If 'Sonaldo' can find his form for his country then South Korea will be confident of a ninth successive appearance on the global stage. The Spurs attacker is yet to achieve his full potential with his country but is surely not far away.

He has also yet to do the same for Tottenham Hotspur since his big-money move last summer from Bayer Leverkusen. But there is one benefit from his failure to become a regular starter as his jet-fuelled heels will be fresh and ready to run at the Chinese back four.

Zhang Linpeng is regarded as one of Asia's best defenders, probably why Chelsea made a bid, rejected by Asian champions Guangzhou Evergrande, last summer.

The athletic 26-year-old can play at right-back or in the middle but, wherever he is, he'll have his hands full with the South Korean express.

If China and Zhang can stop Son, then Team Dragon will fancy their chances of shocking their more accomplished neighbours.

Japan's main striker Shinji Okazaki will look for a way past Thailand goalkeeper Kawin Thamsatchanan.

Shinji Okazaki (Japan) vs. Kawin Thamsatchanan (Thailand)

If Leicester City win the Premier League, the visit of Japan to Bangkok in September will be an even bigger deal, thanks to the presence of Shinji Okazaki.

The Japanese striker has been a vital part in the success of the Siamese Foxes and is sure to get a warm welcome in the City of Angels. With 48 goals in 100 appearances, Okazaki has an excellent scoring record and, even without his Southeast Asian connections, will be the man to watch for Thailand.

Goalkeeper Kawin will have his work cut out between the sticks. The 26-year-old has been one of the leading goalkeepers in the region for years, even if his dream of playing in the big leagues of Europe has yet to come true.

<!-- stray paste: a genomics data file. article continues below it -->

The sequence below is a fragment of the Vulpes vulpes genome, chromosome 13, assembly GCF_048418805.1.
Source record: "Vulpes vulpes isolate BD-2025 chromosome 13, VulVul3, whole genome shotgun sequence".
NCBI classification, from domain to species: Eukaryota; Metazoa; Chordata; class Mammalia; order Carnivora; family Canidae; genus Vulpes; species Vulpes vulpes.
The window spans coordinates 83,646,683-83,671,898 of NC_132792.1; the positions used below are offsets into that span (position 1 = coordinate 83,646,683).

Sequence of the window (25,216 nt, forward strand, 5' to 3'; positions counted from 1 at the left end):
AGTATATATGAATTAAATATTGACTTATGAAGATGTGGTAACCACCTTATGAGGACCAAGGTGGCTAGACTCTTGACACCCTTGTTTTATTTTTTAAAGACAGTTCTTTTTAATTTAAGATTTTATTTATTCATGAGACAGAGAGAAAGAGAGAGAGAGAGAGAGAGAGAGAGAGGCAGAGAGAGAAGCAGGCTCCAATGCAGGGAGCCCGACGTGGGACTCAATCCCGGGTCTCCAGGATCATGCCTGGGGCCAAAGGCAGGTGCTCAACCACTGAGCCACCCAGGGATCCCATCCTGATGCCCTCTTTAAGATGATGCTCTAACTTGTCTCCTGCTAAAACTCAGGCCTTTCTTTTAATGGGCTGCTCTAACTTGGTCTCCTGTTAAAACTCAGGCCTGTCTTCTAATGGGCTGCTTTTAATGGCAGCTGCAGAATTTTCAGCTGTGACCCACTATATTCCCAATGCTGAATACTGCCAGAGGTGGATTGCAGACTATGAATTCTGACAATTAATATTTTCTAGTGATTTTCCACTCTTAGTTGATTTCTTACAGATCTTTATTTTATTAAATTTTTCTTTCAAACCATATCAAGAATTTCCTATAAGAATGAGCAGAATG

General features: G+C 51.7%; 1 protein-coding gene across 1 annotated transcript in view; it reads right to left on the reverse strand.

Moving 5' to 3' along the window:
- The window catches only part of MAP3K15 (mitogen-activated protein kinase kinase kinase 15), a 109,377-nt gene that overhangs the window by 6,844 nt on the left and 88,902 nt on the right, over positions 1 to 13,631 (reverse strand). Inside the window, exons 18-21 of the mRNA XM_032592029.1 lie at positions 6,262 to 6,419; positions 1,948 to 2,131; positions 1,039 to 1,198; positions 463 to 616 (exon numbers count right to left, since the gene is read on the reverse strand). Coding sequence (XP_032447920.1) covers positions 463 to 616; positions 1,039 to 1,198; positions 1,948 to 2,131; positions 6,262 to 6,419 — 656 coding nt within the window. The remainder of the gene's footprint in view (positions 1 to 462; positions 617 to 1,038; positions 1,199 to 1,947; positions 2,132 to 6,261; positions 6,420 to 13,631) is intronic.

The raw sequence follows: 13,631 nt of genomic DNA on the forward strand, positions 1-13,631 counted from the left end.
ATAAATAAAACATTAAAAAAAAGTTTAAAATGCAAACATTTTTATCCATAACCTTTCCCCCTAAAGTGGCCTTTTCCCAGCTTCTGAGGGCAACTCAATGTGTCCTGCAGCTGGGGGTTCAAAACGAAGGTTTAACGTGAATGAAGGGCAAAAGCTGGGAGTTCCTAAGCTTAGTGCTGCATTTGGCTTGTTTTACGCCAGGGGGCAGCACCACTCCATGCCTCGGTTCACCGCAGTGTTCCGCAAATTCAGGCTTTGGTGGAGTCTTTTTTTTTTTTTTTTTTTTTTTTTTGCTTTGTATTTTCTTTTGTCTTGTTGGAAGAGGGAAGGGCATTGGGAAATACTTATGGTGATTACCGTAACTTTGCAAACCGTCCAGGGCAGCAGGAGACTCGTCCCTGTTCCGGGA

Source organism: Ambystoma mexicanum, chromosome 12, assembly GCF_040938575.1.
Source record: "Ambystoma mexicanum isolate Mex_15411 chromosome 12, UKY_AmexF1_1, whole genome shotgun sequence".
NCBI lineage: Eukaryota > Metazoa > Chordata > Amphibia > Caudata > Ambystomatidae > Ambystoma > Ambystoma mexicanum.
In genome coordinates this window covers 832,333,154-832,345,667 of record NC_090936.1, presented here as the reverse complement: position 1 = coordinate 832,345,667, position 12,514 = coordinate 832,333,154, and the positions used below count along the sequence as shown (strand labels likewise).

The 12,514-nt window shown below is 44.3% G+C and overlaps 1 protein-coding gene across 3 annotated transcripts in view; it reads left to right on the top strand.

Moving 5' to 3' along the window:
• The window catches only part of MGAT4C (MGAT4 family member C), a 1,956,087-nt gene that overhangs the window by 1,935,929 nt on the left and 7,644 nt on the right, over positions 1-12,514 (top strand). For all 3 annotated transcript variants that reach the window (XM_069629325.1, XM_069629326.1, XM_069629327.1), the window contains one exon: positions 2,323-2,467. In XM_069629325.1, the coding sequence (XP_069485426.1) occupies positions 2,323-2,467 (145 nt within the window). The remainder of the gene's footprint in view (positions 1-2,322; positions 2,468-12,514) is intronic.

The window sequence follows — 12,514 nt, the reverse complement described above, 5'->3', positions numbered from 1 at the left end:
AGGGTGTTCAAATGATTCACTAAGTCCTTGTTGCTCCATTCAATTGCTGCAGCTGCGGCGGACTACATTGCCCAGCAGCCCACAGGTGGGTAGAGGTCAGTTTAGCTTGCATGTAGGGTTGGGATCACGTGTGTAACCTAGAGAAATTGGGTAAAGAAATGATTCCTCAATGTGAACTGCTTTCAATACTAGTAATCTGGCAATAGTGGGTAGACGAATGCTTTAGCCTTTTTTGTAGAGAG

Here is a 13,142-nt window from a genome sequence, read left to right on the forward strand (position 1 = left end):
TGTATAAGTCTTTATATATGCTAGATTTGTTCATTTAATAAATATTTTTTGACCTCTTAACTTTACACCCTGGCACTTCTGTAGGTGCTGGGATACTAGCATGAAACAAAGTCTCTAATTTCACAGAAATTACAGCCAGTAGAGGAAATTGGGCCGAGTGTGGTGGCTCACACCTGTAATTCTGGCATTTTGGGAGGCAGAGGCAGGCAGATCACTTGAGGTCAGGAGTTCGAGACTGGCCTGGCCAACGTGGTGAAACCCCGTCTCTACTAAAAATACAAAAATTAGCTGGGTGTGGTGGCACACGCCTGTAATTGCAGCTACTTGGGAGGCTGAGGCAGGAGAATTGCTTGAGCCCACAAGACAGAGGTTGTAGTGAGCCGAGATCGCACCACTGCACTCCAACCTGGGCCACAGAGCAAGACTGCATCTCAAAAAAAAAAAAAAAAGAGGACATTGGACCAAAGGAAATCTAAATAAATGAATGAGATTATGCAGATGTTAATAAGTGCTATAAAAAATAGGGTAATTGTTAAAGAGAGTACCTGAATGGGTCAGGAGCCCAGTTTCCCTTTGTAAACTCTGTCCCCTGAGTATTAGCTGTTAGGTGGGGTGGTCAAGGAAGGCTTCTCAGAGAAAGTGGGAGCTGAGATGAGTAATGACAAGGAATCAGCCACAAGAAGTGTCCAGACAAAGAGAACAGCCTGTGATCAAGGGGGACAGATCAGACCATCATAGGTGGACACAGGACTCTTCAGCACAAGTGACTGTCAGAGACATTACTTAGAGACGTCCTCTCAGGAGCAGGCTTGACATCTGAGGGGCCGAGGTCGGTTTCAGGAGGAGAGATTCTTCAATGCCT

The next best thing may be testing himself against the striker from the English champions in a vital World Cup qualifier in Bangkok.

Of course, Kawin and Thailand will also be kept busy in November and December when they defend their AFF Suzuki Cup crown.

Matthew Spiranovic will need all his experience to deal with Saudi Arabia's impressive attackers.

Matthew Spiranovic (Australia) vs. Mohammad Al-Sahlawi/Nasser Al Shamrani (Saudi Arabia)

Nasser Al Shamrani was the 2014 Asian Player of the Year but has not been a feature of the Saudi Arabia football team under Bert Van Marwijk. But it would be interesting, to say the least, if he was recalled for the clashes against Australia.

The Saudi striker was banned for six games for spitting at the Aussie defender as Al Hilal lost the 2014 Asian Champions League final to Western Sydney Wanderers where Spiranovic was a defensive rock.

A reunion would add a certain frisson to the tie. But even if Al Shamrani does not get a call-up, there will still be plenty for Spriranovic and his fellow Socceroos to deal with. Mohammad Al Sahlawi is the top scorer on the road to Russia so far, with 14 goals in the second round.

Former Bundesliga defender Spiranovic, who's now a teammate of Tim Cahill at Chinese club Hangzhou Greentown, is sure to have his hands full. He is likely to be partnered at the back by Trent Sainsbury who provided a stingy defence at last year's Asian Cup, with only one goal conceded in the knockout stages.

Asian expert John Duerden is the author of Lions and Tigers: Story of Football in Singapore and Malaysia.Twitter: @JohnnyDuerden.